A bio-inspired bot uses water from the environment to create a gas and launch itself from the water's surface. For more information see the IDTechEx report on Mobile Robots and Drones in Material Handling and Logistics 2018-2038.
The robot, which can travel 26 metres through the air after take-off, could be used to collect water samples in hazardous and cluttered environments, such as during flooding or when monitoring ocean pollution.
Robots that can transition from water to air are desirable in these situations, but the launch requires a lot of power, which has been difficult to achieve in small robots. Now, researchers at Imperial College London have invented a system that requires just 0.2 grams of calcium carbide powder in a combustion chamber. The only moving part is a small pump that brings in water from the environment the robot is sat in, such as a lake or ocean.
The water and the calcium-carbide powder then combine in a reaction chamber, producing a burnable acetylene gas. As the gas ignites and expands, it pushes the water out as a jet, which propels the robot clear of the water and into a glide of up to 26 metres.
Only one moving part
Lead researcher Dr Mirko Kovac, Director of the Aerial Robotics Laboratory at Imperial, said: "Water-to-air transition is a power-intensive process, which is difficult to achieve on a small-scale flying vehicle that needs to be lightweight for flight. We have used water-reactive chemicals to reduce the materials that the robot needs to carry. Since the chamber fills passively and the environmental water acts as a piston, we can create a full combustion cycle with only one moving part, which is the pump that mixes the water with the fuel."
The team tested the robot in a lab, in a lake, and in a wave tank, showing that it can escape from the water's surface even under relatively rough conditions. While similar robots often require calm conditions to leap from the water, the team's invention generates a force 25 times the robot's weight, giving it a greater chance of overcoming the waves.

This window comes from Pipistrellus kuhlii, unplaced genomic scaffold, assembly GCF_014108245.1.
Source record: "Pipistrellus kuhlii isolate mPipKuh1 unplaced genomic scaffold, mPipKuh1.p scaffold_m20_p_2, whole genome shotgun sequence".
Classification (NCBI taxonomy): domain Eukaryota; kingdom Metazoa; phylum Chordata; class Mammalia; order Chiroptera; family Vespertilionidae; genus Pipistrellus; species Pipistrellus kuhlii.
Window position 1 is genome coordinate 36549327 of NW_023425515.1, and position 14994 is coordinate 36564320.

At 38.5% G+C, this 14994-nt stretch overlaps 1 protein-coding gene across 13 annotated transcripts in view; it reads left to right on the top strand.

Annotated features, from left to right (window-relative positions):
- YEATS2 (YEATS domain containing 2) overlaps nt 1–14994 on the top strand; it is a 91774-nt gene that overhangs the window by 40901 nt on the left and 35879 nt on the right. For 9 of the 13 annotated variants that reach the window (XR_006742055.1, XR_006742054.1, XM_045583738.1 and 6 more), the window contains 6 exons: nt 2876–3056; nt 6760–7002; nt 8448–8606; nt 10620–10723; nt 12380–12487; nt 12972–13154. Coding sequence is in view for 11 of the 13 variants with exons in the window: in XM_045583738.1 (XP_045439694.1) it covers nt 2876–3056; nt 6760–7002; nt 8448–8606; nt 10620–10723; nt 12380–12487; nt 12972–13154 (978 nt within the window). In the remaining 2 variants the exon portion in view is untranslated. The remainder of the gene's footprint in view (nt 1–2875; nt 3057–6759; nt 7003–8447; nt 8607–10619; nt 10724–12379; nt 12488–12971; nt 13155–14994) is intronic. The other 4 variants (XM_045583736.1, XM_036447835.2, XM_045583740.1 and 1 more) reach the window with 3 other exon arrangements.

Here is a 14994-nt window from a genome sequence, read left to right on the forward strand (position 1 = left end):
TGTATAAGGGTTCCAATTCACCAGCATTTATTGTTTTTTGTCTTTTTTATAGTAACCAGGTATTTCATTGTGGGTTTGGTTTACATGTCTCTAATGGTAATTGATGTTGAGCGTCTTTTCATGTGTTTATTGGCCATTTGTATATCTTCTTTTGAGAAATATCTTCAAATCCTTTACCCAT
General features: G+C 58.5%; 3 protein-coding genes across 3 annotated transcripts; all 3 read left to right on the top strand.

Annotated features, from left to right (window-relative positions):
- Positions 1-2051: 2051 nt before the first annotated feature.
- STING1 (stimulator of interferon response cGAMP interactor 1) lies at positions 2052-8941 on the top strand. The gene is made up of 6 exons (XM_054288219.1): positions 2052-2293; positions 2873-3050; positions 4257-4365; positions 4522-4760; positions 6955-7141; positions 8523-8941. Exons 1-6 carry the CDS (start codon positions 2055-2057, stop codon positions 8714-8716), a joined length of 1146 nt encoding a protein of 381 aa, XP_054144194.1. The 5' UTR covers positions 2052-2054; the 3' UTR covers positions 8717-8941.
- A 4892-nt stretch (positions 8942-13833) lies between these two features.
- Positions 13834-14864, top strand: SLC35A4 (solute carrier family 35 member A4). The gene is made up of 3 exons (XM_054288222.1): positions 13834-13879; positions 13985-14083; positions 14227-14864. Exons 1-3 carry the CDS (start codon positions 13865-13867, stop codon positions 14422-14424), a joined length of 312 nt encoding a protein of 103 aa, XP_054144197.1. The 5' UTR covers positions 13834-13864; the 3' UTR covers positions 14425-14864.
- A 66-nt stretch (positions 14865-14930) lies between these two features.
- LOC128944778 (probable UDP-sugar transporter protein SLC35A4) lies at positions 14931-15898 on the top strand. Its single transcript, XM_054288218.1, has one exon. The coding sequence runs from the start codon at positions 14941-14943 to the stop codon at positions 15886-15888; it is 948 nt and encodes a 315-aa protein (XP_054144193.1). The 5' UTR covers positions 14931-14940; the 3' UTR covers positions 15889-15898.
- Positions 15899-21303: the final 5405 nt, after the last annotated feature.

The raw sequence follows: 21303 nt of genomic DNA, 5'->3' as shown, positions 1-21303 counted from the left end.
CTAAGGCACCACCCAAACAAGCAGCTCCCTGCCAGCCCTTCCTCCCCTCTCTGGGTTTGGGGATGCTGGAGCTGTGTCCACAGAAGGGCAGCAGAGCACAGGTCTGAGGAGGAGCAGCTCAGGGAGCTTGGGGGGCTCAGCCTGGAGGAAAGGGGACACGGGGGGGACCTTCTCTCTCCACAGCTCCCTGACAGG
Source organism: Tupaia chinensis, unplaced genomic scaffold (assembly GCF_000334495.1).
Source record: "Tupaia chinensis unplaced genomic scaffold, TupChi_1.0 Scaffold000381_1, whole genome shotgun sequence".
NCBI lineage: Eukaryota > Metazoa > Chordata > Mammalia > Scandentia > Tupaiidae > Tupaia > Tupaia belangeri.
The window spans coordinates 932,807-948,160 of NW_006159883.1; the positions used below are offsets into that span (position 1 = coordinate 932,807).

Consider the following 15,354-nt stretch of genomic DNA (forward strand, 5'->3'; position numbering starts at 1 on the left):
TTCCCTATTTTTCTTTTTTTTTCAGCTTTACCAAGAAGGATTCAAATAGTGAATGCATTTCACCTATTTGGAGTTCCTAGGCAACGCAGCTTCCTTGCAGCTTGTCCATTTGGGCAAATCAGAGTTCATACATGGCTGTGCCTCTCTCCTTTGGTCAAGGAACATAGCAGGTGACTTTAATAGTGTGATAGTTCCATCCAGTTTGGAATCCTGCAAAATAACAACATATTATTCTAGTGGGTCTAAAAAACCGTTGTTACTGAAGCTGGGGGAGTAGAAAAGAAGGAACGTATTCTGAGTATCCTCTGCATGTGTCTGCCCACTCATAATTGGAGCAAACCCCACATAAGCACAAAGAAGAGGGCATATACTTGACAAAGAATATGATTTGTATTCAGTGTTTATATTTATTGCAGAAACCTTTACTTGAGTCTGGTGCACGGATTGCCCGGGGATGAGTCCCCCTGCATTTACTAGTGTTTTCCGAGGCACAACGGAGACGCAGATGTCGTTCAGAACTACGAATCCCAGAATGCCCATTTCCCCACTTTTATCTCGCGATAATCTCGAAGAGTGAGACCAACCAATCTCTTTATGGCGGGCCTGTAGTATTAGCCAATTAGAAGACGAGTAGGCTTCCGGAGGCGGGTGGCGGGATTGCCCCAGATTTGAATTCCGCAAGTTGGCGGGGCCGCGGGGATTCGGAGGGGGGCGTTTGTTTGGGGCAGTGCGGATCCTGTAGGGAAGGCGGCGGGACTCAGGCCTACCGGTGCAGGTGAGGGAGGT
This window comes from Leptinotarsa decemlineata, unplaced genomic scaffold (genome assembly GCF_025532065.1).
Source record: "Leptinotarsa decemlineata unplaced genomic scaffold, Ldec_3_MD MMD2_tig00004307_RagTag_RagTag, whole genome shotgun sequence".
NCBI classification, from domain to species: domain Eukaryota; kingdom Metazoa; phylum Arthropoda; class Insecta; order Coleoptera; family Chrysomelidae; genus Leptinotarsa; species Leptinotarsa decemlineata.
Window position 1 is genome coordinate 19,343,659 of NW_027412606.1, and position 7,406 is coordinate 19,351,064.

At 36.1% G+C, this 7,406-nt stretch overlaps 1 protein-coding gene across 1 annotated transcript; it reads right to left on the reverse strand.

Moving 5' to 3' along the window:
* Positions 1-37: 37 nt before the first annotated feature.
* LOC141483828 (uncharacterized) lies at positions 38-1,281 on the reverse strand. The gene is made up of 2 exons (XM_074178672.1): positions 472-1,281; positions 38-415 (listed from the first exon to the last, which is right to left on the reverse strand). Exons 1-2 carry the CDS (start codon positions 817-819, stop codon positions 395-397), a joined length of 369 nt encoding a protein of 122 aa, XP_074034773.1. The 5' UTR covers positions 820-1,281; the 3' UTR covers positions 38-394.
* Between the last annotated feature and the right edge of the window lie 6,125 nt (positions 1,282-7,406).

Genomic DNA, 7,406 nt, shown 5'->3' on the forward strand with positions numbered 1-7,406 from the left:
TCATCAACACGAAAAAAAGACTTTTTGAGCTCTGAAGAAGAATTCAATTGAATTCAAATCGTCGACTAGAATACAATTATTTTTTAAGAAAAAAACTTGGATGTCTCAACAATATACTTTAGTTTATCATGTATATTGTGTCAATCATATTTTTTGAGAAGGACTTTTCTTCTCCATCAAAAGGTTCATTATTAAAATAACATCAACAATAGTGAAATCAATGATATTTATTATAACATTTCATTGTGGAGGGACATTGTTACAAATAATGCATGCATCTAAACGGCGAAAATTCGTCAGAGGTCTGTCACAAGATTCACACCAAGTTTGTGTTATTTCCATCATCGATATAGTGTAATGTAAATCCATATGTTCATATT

The robot, which weighs just 160 grams, can 'jump' multiple times after refilling its water tank. This could allow it to float on water and take samples at multiple points without additional power, saving energy over longer distances compared to an electrically powered robot. The team are now working with partners in Switzerland to build new vehicles using advanced materials and begin field trials of the robot in a range of environments, including monitoring the oceans around coral reefs and offshore energy platforms.
Raphael Zufferey, first author on the paper said: "These kinds of low-power, tether-free robots could be really useful in environments that are normally time- and resource-intensive to monitor, including after disasters such as floods or nuclear accidents."
The tests were carried out in the Brahmal Vasudevan Multi-terrain Robotics Arena, which was founded on a philanthropic gift from Mr Brahmal Vasudevan.
Source and top image: Imperial College London